A liberal arts education is very helpful for this test, because liberal arts education teaches problem solving, critical thinking and writing. Admissions also look at the students GPA and extra-curricular activities. They are looking for that well-rounded student that does other things besides focus on medicine. A student that can handle doing multiple things. A student that is in other activities that are more diversified and have that has allowed them expand their knowledge beyond medicine. A liberal arts education helps expand that knowledge and introduces students to new, unfamiliar things.
However, there are some major disadvantages to having a liberal arts education. Especially when talking about a medical student having a liberal arts education. As you have expressed this is what you believe to be true. There are many others who are with you on this. While some think that studying sociology and physiology gives students a better understanding of people and how to communicate with them. People like you believe that this may be a good quality to see in a future doctor, but it also takes away from learning more important skills.
A medical student needs to focus on learning the important skills like diagnosing diseases and treating those diseases. You believe they don’t need to waste their time learning how to communicate with people, because that is a skill that they can learn while on the job. According to John Baker, President of Ohio University, a, “close acquaintance with literature to understand the dreams, the ideals, and the traditions of man” is supposed to help with treating patients. These factors have no way of helping a physician diagnose or treat the patient.
As long as the physicians have the skills to treat the problem the other details are not important. Having a liberal arts education could end up being more expensive in the end as well. If the students don’t get the specific training they need they may need to go back to school to get that training. They will have to pay extra money to go to that training just to learn the skills that they need to compete in the job market. The job market in the medical field is huge. But it is also very competitive.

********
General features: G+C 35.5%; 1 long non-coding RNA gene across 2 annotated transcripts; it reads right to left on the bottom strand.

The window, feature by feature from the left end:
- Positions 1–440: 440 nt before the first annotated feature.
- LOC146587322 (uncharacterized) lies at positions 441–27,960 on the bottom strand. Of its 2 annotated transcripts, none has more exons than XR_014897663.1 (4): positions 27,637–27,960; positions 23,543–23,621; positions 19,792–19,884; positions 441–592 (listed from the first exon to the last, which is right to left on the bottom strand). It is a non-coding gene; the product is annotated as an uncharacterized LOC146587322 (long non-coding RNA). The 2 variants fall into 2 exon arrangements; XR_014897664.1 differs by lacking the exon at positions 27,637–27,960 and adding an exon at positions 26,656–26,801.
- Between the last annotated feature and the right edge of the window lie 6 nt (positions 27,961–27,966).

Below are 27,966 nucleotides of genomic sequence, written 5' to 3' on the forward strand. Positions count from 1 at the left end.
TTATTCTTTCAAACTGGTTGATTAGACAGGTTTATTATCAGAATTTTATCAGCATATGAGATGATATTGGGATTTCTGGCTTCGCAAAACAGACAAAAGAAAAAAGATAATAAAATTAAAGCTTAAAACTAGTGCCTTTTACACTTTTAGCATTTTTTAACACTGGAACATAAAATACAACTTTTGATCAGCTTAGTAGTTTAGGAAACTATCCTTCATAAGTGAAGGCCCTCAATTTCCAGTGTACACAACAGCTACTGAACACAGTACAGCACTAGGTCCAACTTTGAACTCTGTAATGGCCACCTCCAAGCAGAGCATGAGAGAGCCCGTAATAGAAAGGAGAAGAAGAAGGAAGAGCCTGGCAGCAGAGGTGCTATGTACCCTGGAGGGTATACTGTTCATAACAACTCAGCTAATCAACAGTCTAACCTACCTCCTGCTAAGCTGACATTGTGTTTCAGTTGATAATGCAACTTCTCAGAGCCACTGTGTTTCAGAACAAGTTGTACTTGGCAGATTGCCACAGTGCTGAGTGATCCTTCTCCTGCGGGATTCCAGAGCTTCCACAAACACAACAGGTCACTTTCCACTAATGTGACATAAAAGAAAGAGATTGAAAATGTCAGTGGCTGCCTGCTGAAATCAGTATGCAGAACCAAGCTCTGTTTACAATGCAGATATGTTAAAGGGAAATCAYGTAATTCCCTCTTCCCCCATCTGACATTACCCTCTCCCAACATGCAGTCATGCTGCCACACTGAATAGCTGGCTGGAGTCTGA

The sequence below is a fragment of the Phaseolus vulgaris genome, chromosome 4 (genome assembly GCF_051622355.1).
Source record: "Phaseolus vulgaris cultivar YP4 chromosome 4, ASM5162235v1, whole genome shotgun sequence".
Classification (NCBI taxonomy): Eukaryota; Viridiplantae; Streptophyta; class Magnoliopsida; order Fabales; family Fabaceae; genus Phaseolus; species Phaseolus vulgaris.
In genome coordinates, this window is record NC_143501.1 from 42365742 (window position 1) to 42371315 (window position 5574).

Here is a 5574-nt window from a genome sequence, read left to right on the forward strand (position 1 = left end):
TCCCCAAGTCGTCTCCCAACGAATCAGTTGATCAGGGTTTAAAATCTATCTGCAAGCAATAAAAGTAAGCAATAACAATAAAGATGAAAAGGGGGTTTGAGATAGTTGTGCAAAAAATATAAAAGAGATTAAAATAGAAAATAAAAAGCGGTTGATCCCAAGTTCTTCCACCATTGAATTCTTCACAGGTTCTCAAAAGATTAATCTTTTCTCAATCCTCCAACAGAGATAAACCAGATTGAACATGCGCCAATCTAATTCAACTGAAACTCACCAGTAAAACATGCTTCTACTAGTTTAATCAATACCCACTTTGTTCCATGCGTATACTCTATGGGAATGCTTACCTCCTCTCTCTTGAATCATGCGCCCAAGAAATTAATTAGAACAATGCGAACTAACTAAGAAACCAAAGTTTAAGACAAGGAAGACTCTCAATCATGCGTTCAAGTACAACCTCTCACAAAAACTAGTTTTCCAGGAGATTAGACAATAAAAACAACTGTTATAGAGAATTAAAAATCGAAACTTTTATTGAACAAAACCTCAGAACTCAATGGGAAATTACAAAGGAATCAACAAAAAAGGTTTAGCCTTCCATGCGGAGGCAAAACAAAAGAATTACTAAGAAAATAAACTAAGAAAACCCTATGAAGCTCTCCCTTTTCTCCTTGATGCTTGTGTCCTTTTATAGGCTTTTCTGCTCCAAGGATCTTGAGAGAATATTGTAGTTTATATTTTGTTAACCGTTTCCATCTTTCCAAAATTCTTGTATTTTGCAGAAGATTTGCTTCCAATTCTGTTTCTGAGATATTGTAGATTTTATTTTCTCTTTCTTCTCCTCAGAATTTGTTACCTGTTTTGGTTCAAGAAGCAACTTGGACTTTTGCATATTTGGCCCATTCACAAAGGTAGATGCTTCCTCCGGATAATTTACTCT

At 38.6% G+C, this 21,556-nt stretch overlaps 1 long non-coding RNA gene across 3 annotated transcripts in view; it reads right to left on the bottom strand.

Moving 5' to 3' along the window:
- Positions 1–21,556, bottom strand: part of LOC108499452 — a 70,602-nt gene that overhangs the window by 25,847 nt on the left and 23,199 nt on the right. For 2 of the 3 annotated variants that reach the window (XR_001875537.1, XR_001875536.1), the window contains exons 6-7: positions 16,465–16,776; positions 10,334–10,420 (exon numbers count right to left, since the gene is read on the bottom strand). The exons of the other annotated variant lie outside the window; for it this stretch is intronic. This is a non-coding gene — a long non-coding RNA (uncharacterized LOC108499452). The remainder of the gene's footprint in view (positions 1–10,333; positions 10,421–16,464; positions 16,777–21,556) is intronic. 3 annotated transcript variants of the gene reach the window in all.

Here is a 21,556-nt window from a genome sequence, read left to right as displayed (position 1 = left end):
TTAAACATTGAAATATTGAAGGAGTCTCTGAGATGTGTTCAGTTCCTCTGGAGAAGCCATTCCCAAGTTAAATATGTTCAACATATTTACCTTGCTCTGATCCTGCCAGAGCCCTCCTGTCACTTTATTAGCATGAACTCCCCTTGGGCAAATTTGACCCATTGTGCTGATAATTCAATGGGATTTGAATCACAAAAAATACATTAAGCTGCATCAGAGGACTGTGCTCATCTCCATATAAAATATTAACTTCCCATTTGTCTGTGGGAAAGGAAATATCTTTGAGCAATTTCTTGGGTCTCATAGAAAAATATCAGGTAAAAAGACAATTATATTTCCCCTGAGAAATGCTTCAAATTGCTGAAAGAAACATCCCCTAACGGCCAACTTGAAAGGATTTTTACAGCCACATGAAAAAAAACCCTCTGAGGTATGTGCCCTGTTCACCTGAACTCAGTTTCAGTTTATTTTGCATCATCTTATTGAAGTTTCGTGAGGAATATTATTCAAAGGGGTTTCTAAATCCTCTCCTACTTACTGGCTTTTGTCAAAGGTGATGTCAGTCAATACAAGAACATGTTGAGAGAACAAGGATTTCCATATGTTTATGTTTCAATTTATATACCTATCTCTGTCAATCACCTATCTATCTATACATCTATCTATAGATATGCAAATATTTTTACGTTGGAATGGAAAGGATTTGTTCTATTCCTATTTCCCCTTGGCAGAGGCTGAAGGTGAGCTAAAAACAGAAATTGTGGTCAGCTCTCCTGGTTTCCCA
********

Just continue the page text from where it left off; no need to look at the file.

If a student focuses on studying liberal arts and not the specific skills they may lag behind. Without those necessary skills, they will not be as threatening when competing for a job against a student who did not take the time to get a liberal arts education. In conclusion, it is almost pointless for a medical student to get an education in the liberal arts. It will only put the students in more debt and set them behind in the competition for the job market. There are many different opinions on whether or not a liberal arts education is even worth it.
I believe that if a liberal arts education is worth it, if it is mixed with other education, but it needs to have more of a pull towards the liberal arts side. If a student is able to take courses that teach them both the necessary skills they need, plus the skills to be a well-rounded student, it will be beneficial. Having the necessary skills for a certain job is crucial especially when it’s a medical student. If a medical student doesn’t possess the right skills, the patient won’t be able to put their trust in the doctor to get the proper care.
Getting that education that teaches the skills is just as important as getting an education that teaches a wide variety of knowledge and communication skills. Having those skills is what makes a good physician. They have the ability to diagnose and treat, but they also have the ability to talk to the patients and get to know them. They can get to know them and really try to understand everything about them. That is a quality everyone should learn to have. It is easy to say that there are many sides to this debate, but I hold to my stand that a liberal art education is worth it to a pre- med student.
We can compromise and say that people have their own opinion to the topic and have the right to express it. People can agree with different aspects of each side but never fully agree with either one as well. The debate has brought about many new thoughts considering a liberal arts education and its importance to a pre- med student. While there may never be a clear answer of this debate, it is better to debate and announce ones opinion than to settle for what the other people think is right.